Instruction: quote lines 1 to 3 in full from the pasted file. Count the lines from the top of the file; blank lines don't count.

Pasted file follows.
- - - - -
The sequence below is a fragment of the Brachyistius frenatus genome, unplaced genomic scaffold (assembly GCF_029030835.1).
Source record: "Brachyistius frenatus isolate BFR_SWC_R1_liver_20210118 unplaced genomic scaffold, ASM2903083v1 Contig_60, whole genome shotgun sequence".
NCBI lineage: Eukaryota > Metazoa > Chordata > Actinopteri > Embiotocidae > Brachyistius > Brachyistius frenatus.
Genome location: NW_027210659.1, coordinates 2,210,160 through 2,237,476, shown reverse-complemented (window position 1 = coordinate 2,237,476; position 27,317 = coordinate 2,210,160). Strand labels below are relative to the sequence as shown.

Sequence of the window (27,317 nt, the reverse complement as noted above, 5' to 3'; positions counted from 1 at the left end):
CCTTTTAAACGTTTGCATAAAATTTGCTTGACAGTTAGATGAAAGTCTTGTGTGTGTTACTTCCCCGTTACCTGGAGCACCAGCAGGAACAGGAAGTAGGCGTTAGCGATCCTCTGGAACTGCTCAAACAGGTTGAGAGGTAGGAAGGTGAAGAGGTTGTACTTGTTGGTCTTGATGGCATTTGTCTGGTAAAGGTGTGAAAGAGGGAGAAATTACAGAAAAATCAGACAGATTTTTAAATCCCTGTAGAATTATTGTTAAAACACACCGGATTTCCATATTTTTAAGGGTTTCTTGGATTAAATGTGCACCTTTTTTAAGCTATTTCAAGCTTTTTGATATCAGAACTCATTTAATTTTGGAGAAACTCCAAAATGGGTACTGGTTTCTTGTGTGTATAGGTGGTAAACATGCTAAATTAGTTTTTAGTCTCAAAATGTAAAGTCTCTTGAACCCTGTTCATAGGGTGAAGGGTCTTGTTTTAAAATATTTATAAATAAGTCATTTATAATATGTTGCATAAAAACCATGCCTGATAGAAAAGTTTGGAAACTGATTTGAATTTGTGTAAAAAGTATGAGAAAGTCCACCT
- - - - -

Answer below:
The sequence below is a fragment of the Brachyistius frenatus genome, unplaced genomic scaffold (assembly GCF_029030835.1).
Source record: "Brachyistius frenatus isolate BFR_SWC_R1_liver_20210118 unplaced genomic scaffold, ASM2903083v1 Contig_60, whole genome shotgun sequence".
NCBI lineage: Eukaryota > Metazoa > Chordata > Actinopteri > Embiotocidae > Brachyistius > Brachyistius frenatus.